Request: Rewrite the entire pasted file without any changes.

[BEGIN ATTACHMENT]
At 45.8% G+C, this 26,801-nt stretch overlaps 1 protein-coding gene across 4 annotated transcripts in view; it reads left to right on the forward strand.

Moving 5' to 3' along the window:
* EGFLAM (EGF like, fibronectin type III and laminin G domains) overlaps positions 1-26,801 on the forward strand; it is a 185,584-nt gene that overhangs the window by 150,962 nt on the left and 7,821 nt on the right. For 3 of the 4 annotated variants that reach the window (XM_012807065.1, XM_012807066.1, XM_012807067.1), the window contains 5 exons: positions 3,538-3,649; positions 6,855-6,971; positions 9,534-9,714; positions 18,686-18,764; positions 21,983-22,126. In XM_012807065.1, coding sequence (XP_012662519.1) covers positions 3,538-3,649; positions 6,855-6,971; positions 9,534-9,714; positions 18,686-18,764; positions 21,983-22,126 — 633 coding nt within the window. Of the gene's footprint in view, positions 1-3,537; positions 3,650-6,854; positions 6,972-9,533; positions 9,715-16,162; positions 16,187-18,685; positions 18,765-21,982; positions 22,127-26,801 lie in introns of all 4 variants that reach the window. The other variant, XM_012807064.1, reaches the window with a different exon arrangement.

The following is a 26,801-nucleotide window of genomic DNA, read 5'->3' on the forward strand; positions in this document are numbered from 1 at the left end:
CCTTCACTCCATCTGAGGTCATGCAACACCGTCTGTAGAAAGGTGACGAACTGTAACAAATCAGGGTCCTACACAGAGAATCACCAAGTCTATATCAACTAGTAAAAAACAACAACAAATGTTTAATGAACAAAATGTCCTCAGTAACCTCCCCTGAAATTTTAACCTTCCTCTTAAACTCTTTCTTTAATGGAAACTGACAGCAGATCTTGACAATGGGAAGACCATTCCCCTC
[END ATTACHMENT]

At 45.8% G+C, this 26,801-nt stretch overlaps 1 protein-coding gene across 4 annotated transcripts in view; it reads left to right on the forward strand.

Moving 5' to 3' along the window:
* EGFLAM (EGF like, fibronectin type III and laminin G domains) overlaps positions 1-26,801 on the forward strand; it is a 185,584-nt gene that overhangs the window by 150,962 nt on the left and 7,821 nt on the right. For 3 of the 4 annotated variants that reach the window (XM_012807065.1, XM_012807066.1, XM_012807067.1), the window contains 5 exons: positions 3,538-3,649; positions 6,855-6,971; positions 9,534-9,714; positions 18,686-18,764; positions 21,983-22,126. In XM_012807065.1, coding sequence (XP_012662519.1) covers positions 3,538-3,649; positions 6,855-6,971; positions 9,534-9,714; positions 18,686-18,764; positions 21,983-22,126 — 633 coding nt within the window. Of the gene's footprint in view, positions 1-3,537; positions 3,650-6,854; positions 6,972-9,533; positions 9,715-16,162; positions 16,187-18,685; positions 18,765-21,982; positions 22,127-26,801 lie in introns of all 4 variants that reach the window. The other variant, XM_012807064.1, reaches the window with a different exon arrangement.

The following is a 26,801-nucleotide window of genomic DNA, read 5'->3' on the forward strand; positions in this document are numbered from 1 at the left end:
CCTTCACTCCATCTGAGGTCATGCAACACCGTCTGTAGAAAGGTGACGAACTGTAACAAATCAGGGTCCTACACAGAGAATCACCAAGTCTATATCAACTAGTAAAAAACAACAACAAATGTTTAATGAACAAAATGTCCTCAGTAACCTCCCCTGAAATTTTAACCTTCCTCTTAAACTCTTTCTTTAATGGAAACTGACAGCAGATCTTGACAATGGGAAGACCATTCCCCTC